According to the curators who assembled Oakland’s recently-opened Museum of Capitalism, its mission is to examine the “ideology, history, and legacy” of our society’s economic system. Visitors might, therefore, expect a focus on subjects like money, markets, the corporation, and other private-sector phenomena. But surprisingly, and appropriately, there are as many references to the state and government inside this exhibition hall as there are to business.
It’s appropriate that the state is a central theme examined by most of the featured artists. After all, the power of states — through law, but also through the organized violence of war and policing — is integral to the rise and reproduction of capitalism as a totalizing societal system.
Without the state, there are no global markets for land, labor, and commodities. Without the cops and the military, there very well might not be private property, at least not the gilded fortunes we’re disturbingly accustomed to. The state measures and weighs the world for capital to divvy it up. And the state defines the limits of capitalism’s exploitation — providing laws as to what can be destroyed in the name of profit, and what’s ostensibly too sacred to reduce to an asset or liability on a balance sheet.
So really, this museum of capitalism is also a museum of government under capitalism. And its featured artists aren’t shy about gazing directly on capitalism’s most brutal and exploitative formations, from racist slavery to the neoliberal gig economy. Artists are, after all, a critical bunch, exploited and abused by everyone from the global corporate culture industry hype machine to dodgy local gallery owners.
One of the more interesting displays underscoring the symbiosis of the nation state and capital is Patricia Reed’s Pan-National Flag. A digital print of thin black lines on pale fabric, the image incorporates the symbolisms of the world’s many national flags. What results is a tangled circular knot that’s nearly opaque at the center. Somewhere in this blot is the sovereign identity of the national body politic, but tiny thin lines shoot out from the core. Perhaps the far-flung lines are immigrants, refugees, oppressed minorities, or stolen chattel slaves?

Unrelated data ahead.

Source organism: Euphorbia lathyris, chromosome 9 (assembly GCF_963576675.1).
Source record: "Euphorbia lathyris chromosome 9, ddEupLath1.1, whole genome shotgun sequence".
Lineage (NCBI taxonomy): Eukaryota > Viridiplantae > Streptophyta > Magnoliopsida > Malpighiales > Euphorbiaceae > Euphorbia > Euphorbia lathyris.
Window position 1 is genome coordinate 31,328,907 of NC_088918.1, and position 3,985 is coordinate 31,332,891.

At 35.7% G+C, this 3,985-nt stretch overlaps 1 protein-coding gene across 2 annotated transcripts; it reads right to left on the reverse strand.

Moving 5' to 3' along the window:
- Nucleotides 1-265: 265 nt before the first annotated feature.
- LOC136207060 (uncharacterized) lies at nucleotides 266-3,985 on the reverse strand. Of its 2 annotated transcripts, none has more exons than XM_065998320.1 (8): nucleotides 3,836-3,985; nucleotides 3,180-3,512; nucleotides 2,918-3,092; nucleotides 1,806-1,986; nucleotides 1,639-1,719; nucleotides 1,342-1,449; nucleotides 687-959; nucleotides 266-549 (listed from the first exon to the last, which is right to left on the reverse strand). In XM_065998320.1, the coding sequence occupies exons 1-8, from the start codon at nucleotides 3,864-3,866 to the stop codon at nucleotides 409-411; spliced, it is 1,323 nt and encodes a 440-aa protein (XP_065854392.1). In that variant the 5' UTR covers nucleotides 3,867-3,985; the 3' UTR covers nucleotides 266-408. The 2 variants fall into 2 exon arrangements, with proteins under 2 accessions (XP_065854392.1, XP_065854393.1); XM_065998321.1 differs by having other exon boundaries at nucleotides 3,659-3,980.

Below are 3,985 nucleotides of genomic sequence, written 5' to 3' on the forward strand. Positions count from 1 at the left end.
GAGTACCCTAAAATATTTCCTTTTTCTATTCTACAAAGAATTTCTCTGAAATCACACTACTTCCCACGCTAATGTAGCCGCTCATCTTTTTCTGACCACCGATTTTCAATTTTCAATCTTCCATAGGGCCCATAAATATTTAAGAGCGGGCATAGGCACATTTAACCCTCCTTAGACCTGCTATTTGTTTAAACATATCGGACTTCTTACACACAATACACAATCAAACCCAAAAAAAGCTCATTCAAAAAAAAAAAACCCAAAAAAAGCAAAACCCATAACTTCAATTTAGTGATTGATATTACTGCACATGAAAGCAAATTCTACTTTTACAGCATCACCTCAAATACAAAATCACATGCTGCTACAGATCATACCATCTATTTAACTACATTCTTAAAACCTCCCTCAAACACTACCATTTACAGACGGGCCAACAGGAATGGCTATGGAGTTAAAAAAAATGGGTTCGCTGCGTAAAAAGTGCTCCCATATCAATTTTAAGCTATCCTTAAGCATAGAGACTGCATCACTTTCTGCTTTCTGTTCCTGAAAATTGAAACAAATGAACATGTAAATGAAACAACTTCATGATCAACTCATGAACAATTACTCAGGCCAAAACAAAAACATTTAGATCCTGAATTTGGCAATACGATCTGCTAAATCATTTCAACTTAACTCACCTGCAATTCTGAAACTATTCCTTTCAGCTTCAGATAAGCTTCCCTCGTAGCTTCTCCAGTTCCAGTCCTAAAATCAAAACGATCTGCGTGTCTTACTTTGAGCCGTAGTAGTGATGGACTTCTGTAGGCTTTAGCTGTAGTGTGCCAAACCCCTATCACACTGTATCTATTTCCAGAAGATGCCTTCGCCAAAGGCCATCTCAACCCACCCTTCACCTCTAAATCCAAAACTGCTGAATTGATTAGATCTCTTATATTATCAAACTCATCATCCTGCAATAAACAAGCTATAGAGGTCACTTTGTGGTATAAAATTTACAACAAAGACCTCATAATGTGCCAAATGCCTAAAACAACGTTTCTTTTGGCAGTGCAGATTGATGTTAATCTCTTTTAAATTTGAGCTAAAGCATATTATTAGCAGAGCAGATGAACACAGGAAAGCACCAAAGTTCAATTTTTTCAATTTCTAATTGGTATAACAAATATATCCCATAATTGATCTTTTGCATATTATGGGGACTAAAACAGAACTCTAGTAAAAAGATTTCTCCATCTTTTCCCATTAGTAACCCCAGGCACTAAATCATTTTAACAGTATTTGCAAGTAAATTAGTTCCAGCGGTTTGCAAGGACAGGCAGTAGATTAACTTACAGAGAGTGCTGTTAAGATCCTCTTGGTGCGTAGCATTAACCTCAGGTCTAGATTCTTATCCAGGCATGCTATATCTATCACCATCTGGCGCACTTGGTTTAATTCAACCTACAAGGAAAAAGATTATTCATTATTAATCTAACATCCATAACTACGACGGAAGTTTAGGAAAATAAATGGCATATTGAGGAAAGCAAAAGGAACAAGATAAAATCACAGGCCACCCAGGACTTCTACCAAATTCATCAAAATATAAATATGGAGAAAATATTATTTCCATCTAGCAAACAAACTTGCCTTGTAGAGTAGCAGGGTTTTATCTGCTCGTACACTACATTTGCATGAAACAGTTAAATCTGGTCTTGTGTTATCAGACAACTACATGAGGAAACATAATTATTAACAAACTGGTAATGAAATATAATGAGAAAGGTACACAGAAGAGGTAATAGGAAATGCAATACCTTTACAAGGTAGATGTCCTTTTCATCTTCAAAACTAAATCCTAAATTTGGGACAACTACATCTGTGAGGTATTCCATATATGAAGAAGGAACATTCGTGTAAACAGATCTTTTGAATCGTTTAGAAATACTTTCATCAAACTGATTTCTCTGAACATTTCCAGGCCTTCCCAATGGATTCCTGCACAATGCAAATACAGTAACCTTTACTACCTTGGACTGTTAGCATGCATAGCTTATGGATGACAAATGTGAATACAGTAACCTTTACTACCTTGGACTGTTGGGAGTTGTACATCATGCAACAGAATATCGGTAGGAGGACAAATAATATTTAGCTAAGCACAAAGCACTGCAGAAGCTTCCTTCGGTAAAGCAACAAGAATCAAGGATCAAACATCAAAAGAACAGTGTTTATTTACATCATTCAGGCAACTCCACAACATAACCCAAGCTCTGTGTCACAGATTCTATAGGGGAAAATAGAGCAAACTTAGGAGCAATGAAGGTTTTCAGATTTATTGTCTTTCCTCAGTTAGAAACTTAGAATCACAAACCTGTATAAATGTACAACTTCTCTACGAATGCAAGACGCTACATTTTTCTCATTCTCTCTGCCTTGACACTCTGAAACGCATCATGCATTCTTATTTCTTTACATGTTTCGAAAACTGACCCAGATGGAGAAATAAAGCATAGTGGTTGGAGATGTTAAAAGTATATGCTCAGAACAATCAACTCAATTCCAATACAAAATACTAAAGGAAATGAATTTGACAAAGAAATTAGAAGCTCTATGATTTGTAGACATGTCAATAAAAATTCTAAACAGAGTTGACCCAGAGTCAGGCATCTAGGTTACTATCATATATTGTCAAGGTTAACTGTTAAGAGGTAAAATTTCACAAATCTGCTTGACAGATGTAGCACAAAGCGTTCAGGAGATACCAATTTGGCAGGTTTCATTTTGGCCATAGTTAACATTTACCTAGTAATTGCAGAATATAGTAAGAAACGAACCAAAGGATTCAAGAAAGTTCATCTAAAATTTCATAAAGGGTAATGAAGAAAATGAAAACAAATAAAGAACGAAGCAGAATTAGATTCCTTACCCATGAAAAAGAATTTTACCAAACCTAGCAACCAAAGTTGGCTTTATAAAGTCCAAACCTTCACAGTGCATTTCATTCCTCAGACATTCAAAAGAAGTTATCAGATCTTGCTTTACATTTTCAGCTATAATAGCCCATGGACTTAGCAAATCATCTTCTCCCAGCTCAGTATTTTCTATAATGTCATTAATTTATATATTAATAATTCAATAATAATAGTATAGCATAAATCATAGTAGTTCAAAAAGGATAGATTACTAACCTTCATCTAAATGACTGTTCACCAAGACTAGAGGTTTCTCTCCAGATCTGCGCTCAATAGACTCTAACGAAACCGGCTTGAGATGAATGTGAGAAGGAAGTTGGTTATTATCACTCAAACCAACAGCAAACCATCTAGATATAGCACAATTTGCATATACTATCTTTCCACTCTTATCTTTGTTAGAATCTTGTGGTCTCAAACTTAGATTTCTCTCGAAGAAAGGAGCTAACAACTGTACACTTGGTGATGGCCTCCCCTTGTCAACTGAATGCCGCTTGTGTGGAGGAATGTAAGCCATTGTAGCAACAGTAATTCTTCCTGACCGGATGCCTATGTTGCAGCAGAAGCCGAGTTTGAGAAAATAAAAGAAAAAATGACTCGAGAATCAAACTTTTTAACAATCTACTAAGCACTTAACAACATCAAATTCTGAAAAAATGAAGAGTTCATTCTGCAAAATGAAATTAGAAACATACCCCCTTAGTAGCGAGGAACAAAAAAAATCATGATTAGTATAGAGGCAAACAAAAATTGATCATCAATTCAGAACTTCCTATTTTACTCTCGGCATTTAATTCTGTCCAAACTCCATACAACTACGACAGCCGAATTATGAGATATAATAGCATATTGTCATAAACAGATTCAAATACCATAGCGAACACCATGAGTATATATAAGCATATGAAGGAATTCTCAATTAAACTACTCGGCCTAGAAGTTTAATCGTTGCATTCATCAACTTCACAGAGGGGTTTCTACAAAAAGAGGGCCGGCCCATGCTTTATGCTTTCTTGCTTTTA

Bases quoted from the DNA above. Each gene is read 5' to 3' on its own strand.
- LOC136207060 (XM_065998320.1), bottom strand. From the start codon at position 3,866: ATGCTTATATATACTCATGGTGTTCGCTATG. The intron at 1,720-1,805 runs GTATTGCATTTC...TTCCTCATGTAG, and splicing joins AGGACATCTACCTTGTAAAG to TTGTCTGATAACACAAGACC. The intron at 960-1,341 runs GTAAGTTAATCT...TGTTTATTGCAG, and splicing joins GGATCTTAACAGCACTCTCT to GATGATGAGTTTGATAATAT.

[pullquote-1]The clearest presentation of how capitalism relies on the labor of the marginalized to produce surpluses can be seen in Marisa Morán Jahn’s Careforce Prints, political posters meant to valorize the work of those who look after the sick and elderly, and raise children.
Of course, it would be unnecessary to praise caregivers were it not for the grinding hardships they face in a world obsessed with monetary value. Care work, even in a supposedly progressive state like California, is understood to be beyond the vulgar calculus of capitalism, but at the same time, it’s a highly commodified and exploited service deformed by the values of capitalism.
The profit motive’s influence on the medical arts is critiqued in one corner of the museum through a disturbingly large collection of pens branded with trademarked pharmaceutical monikers. Would all these drugs even be invented without the biotech companies and their state handmaidens to fund scientific research and development? Probably not. But then again, would we suffer so many ailments if we organized ourselves under a different system, ecosocialism say? Would there be erectile dysfunction in a post-capitalist world? Would the societal demands of a communist utopia require Ambien for millions to get a good night’s sleep?
In the back corner of the museum, in a dark room that almost feels hidden, there’s a circle of chairs that appear to be upholstered with recycled fair-trade coffee bean sacks. The chairs face an array of screens where visitors can sit, don headphones, and listen to theorists and activists explain visions of anarchism, feminism, and other radical alternatives around which society could be organized. The installation is part of Oliver Ressler’s ongoing “Alternative Economics, Alternative Societies” project.
But to reach this chamber of possibilities you have to walk past another room filled with fences, borders, and other means of enclosure, or through the boardroom of a global financial corporation — the kind of place where rounding errors or toxic derivatives cause millions of foreclosures and jobs losses. Both paths are almost like walking a gauntlet. Is the placement an accident?
It’s an aside, but another interesting thing about this museum is its location. The space has a one-story atrium, and you can look down where structural steel, wires, and pipes are exposed under the unfinished concrete floor. Owned by the Port of Oakland, this host building perfectly represents the combination of the state and capital in our day and age.
A department of the city government, the port is funded through flows of billions in global commodities. The port’s commercial buildings were intended to help the city spur business in its once industrial and half-empty Jack London District. Now private capital is clamoring to build condos in this gentrified corner of the East Bay.
The Museum of Capitalism is free. One wonders, how then are the artists and docents paid? Perhaps they live in run-down, fire trap warehouses nearby? Or perhaps they’ve been evicted to make way for the financiers, CEOs, and celebrities?
I jest, but that’s the world we live in.
The Museum of Capitalism is open through Sunday, August 20, Wednesday through Sunday, from 11am to 6pm. 55 Harrison St, Ste. 201, Oakland, MuseumOfCapitalism.org.